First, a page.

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May 13, 2006
On The 'Lesser Of Two Evils'

After my post yesterday on the responsibility of making a meaningful choice in the November election, quite a few commenters made a point about refusing to choose between the "lesser of two evils". I want to address that thought and start a new comment thread for your reaction.

The phrase "lesser of two evils" gets a lot of use in politics, but it gets taken too literally in order to make an excuse for inaction. In the literal sense, it almost never applies anyway. Not many political figures in American history have been downright evil. We have had incompetents, malcontents, benighted fools, the hopelessly naive, and Jimmy Carter, but thankfully only a handful of outright crooks and genuinely evil men and women. The odds of having two choices in an election where both are evil are very, very slim. Perhaps if David Duke ran against Tom Metzger for Congress, that would excuse the district from voting for either one. Even then, I would argue that in that rare case, the responsible action would be to vote for a third party candidate to ensure neither got the seat.

Usually, voters are given the choice of the greater of two mediocrities. People face that choice quite frequently in life, and it doesn't absolve them from action. With a given financial situation and set of priorities, people don't simply refuse to buy a car just because they can't afford a Maserati. I bought my last suit from JC Penney because it was well made for the price range I could afford; I don't go naked because I can't afford Armani. Responsible people research their available choices and select from the limited choices they have.

Declaring all choices as "evil" provides false justification for abdication of that responsibility. In this case, once the primaries have determined the candidates for office, voters are presented with two candidates (in most cases) with realistic chances for victory. They rarely turn out to be philosophical or policy twins and/or uninspired candidates, but if that happens, the parties they represent have real differences, and the choice made in this one race will impact the ability of both to push their national agenda. When voters of either party refuse to vote, the absence of the vote has a negative impact on that national agenda.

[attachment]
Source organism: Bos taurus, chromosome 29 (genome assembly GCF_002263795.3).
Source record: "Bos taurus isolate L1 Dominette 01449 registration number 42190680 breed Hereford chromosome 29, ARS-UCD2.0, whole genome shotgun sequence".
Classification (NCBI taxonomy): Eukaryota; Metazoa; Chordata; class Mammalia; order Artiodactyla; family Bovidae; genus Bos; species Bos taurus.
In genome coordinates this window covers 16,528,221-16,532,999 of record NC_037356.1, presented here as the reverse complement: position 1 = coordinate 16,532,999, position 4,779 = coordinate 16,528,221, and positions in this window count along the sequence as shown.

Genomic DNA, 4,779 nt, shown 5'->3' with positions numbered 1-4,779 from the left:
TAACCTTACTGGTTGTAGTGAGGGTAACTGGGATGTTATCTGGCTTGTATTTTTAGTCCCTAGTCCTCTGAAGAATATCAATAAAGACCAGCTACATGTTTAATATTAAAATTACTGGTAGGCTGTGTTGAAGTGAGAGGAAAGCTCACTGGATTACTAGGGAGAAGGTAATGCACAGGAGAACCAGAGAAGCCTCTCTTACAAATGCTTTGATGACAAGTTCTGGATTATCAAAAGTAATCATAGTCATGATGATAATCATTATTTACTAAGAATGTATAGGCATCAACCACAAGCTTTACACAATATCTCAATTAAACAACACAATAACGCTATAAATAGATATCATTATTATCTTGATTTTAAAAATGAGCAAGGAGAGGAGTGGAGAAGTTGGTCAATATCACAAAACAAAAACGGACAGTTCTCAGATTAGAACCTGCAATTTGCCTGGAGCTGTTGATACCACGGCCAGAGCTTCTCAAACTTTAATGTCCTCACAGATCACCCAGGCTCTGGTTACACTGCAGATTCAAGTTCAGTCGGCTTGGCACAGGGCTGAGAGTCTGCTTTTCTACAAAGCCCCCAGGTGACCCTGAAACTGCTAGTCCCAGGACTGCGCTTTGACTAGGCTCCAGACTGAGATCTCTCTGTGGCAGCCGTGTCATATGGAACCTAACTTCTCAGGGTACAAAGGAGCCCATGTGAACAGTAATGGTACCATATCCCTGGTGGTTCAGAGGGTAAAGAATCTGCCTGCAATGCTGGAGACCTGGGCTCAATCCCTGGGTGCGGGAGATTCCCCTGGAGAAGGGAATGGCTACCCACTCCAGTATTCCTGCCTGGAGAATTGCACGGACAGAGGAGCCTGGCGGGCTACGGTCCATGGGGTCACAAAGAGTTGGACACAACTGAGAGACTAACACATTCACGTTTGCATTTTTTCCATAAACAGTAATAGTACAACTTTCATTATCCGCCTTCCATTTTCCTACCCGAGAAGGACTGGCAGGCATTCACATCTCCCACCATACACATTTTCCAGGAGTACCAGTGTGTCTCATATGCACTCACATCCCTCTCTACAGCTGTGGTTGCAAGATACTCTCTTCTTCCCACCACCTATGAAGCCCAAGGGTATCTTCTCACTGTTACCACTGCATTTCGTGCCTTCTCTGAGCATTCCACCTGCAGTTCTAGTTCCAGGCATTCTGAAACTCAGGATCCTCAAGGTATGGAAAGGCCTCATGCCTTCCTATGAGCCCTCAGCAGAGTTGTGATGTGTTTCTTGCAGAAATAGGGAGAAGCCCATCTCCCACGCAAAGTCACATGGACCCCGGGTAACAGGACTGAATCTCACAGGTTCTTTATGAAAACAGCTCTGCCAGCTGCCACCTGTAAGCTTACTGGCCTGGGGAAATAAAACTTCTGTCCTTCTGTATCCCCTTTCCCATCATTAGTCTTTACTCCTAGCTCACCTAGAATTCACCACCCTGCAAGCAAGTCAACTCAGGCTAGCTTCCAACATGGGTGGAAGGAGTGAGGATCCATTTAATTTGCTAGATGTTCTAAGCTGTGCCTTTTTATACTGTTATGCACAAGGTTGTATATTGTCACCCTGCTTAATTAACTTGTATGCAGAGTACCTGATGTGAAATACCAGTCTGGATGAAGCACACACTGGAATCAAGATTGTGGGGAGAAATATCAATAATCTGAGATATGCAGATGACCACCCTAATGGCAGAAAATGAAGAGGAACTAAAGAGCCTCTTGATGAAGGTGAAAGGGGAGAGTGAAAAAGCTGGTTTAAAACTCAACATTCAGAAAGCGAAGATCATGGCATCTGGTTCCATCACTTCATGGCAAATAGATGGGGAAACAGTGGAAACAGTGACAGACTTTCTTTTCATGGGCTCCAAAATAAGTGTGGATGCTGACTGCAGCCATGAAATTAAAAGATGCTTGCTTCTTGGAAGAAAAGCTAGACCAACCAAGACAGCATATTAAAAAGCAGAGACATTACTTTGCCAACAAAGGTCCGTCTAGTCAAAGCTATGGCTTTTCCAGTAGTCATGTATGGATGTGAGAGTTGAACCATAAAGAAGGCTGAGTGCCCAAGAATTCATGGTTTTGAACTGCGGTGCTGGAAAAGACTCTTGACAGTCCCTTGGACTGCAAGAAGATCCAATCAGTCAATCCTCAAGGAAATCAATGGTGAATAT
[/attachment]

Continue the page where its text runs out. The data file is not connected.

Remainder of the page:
By all means, if faced with a choice between Hitler and Mussolini on the November ballot, I would choose to write in Winston Churchill. However, the notion that we face that kind of choice is really nothing more than an expression of anger resulting in futility. It's eminently understandable, but it results in disaster. The only evil that we likely face is that the American electorate has grown so dismissive of the political process that it may squander its birthright. People across the political spectrum need to stay engaged in the process through the vote in order to get a government that most truly represents us -- and if we don't like the final choices presented us, then we must work harder in the next cycle to ensure that the final choices improve.

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Posted by Ed Morrissey at May 13, 2006 7:32 AM

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